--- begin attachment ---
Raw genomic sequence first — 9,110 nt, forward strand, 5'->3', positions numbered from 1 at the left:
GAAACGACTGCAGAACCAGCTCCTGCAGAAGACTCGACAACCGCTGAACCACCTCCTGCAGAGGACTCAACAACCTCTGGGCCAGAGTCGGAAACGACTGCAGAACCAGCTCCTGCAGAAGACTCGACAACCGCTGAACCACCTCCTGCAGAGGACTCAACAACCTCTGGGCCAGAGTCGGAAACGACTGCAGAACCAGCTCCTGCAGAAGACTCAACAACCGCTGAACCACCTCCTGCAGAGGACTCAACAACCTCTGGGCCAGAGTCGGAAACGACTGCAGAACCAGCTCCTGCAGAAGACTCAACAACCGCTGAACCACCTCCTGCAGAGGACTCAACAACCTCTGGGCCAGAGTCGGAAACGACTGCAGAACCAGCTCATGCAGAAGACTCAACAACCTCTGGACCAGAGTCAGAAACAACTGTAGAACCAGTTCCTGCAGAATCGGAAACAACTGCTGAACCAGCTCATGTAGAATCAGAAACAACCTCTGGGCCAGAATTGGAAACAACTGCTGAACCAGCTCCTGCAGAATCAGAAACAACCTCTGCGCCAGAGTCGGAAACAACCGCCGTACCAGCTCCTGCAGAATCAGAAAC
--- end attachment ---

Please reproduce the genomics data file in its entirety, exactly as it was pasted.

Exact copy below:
Raw genomic sequence first — 9,110 nt, forward strand, 5'->3', positions numbered from 1 at the left:
GAAACGACTGCAGAACCAGCTCCTGCAGAAGACTCGACAACCGCTGAACCACCTCCTGCAGAGGACTCAACAACCTCTGGGCCAGAGTCGGAAACGACTGCAGAACCAGCTCCTGCAGAAGACTCGACAACCGCTGAACCACCTCCTGCAGAGGACTCAACAACCTCTGGGCCAGAGTCGGAAACGACTGCAGAACCAGCTCCTGCAGAAGACTCAACAACCGCTGAACCACCTCCTGCAGAGGACTCAACAACCTCTGGGCCAGAGTCGGAAACGACTGCAGAACCAGCTCCTGCAGAAGACTCAACAACCGCTGAACCACCTCCTGCAGAGGACTCAACAACCTCTGGGCCAGAGTCGGAAACGACTGCAGAACCAGCTCATGCAGAAGACTCAACAACCTCTGGACCAGAGTCAGAAACAACTGTAGAACCAGTTCCTGCAGAATCGGAAACAACTGCTGAACCAGCTCATGTAGAATCAGAAACAACCTCTGGGCCAGAATTGGAAACAACTGCTGAACCAGCTCCTGCAGAATCAGAAACAACCTCTGCGCCAGAGTCGGAAACAACCGCCGTACCAGCTCCTGCAGAATCAGAAAC